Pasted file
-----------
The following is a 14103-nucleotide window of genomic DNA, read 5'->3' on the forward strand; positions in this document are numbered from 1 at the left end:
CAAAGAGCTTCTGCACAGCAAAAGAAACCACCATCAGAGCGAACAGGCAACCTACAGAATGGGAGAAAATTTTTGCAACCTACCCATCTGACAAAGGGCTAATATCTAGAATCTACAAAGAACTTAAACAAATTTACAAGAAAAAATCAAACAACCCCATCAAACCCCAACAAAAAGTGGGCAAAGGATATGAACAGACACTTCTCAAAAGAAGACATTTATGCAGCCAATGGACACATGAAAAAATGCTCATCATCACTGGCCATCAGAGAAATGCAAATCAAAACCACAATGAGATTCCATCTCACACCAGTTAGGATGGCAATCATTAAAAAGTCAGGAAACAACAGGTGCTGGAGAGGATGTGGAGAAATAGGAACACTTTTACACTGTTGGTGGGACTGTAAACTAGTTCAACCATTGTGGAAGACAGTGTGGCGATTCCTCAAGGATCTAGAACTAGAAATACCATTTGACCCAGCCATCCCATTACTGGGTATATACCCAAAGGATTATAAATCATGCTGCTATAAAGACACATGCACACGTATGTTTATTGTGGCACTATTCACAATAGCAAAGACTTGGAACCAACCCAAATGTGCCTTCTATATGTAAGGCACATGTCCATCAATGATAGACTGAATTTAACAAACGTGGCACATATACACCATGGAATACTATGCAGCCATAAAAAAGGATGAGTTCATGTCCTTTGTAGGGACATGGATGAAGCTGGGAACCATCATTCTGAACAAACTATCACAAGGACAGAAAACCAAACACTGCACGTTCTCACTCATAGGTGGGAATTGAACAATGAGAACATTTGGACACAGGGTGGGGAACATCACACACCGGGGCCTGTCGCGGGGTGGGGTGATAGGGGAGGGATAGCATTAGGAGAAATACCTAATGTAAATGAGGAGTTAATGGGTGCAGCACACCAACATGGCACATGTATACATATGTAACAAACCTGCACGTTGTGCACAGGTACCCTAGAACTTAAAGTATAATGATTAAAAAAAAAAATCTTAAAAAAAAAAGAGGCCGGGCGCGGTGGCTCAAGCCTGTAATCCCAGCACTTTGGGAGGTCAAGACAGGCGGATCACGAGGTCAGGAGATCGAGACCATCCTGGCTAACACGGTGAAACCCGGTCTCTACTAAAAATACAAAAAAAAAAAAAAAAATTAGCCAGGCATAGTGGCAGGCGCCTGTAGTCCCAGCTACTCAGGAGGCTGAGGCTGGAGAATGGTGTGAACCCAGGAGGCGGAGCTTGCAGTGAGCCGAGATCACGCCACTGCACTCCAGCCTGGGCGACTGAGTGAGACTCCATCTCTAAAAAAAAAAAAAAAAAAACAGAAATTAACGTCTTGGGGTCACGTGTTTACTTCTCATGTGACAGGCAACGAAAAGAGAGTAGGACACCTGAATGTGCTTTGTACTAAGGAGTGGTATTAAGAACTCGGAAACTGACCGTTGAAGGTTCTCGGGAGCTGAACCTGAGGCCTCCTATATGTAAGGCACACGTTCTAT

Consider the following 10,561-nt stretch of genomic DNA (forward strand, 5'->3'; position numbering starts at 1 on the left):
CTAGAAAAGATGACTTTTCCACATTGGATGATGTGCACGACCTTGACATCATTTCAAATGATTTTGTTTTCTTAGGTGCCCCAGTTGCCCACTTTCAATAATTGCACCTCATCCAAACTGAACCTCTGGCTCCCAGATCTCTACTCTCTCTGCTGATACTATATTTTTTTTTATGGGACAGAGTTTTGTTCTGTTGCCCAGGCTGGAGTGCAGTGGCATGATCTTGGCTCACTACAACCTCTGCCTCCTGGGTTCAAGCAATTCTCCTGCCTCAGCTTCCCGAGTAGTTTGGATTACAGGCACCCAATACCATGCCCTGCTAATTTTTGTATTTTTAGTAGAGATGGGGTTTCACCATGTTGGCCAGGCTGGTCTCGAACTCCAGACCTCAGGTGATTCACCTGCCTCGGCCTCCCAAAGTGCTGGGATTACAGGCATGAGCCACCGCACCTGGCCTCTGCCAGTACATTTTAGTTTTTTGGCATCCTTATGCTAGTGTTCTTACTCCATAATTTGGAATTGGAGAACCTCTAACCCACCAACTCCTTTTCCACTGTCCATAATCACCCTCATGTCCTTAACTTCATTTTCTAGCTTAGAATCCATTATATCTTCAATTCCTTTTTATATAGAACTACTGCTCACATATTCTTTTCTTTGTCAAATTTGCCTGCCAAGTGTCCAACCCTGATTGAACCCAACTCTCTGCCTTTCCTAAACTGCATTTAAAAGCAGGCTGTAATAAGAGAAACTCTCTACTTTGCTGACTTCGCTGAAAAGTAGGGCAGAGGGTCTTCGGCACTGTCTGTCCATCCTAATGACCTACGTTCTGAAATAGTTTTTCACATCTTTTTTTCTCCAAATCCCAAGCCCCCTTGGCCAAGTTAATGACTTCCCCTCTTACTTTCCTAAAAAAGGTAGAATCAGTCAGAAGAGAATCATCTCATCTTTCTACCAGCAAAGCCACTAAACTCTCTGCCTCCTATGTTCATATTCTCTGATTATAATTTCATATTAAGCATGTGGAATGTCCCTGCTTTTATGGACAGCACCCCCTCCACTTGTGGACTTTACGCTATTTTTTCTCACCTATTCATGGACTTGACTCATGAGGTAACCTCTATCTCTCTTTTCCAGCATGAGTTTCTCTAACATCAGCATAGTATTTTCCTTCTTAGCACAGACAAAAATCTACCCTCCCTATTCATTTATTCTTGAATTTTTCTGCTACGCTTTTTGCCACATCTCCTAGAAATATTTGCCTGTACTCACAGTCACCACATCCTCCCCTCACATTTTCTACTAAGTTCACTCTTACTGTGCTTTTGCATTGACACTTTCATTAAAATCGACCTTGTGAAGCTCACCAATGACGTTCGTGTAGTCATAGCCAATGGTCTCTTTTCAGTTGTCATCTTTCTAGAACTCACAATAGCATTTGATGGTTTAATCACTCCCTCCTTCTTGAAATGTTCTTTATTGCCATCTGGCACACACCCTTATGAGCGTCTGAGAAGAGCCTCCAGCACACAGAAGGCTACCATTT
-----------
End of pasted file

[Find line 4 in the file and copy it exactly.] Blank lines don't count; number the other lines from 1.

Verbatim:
CTAGAAAAGATGACTTTTCCACATTGGATGATGTGCACGACCTTGACATCATTTCAAATGATTTTGTTTTCTTAGGTGCCCCAGTTGCCCACTTTCAATAATTGCACCTCATCCAAACTGAACCTCTGGCTCCCAGATCTCTACTCTCTCTGCTGATACTATATTTTTTTTTATGGGACAGAGTTTTGTTCTGTTGCCCAGGCTGGAGTGCAGTGGCATGATCTTGGCTCACTACAACCTCTGCCTCCTGGGTTCAAGCAATTCTCCTGCCTCAGCTTCCCGAGTAGTTTGGATTACAGGCACCCAATACCATGCCCTGCTAATTTTTGTATTTTTAGTAGAGATGGGGTTTCACCATGTTGGCCAGGCTGGTCTCGAACTCCAGACCTCAGGTGATTCACCTGCCTCGGCCTCCCAAAGTGCTGGGATTACAGGCATGAGCCACCGCACCTGGCCTCTGCCAGTACATTTTAGTTTTTTGGCATCCTTATGCTAGTGTTCTTACTCCATAATTTGGAATTGGAGAACCTCTAACCCACCAACTCCTTTTCCACTGTCCATAATCACCCTCATGTCCTTAACTTCATTTTCTAGCTTAGAATCCATTATATCTTCAATTCCTTTTTATATAGAACTACTGCTCACATATTCTTTTCTTTGTCAAATTTGCCTGCCAAGTGTCCAACCCTGATTGAACCCAACTCTCTGCCTTTCCTAAACTGCATTTAAAAGCAGGCTGTAATAAGAGAAACTCTCTACTTTGCTGACTTCGCTGAAAAGTAGGGCAGAGGGTCTTCGGCACTGTCTGTCCATCCTAATGACCTACGTTCTGAAATAGTTTTTCACATCTTTTTTTCTCCAAATCCCAAGCCCCCTTGGCCAAGTTAATGACTTCCCCTCTTACTTTCCTAAAAAAGGTAGAATCAGTCAGAAGAGAATCATCTCATCTTTCTACCAGCAAAGCCACTAAACTCTCTGCCTCCTATGTTCATATTCTCTGATTATAATTTCATATTAAGCATGTGGAATGTCCCTGCTTTTATGGACAGCACCCCCTCCACTTGTGGACTTTACGCTATTTTTTCTCACCTATTCATGGACTTGACTCATGAGGTAACCTCTATCTCTCTTTTCCAGCATGAGTTTCTCTAACATCAGCATAGTATTTTCCTTCTTAGCACAGACAAAAATCTACCCTCCCTATTCATTTATTCTTGAATTTTTCTGCTACGCTTTTTGCCACATCTCCTAGAAATATTTGCCTGTACTCACAGTCACCACATCCTCCCCTCACATTTTCTACTAAGTTCACTCTTACTGTGCTTTTGCATTGACACTTTCATTAAAATCGACCTTGTGAAGCTCACCAATGACGTTCGTGTAGTCATAGCCAATGGTCTCTTTTCAGTTGTCATCTTTCTAGAACTCACAATAGCATTTGATGGTTTAATCACTCCCTCCTTCTTGAAATGTTCTTTATTGCCATCTGGCACACACCCTTATGAGCGTCTGAGAAGAGCCTCCAGCACACAGAAGGCTACCATTT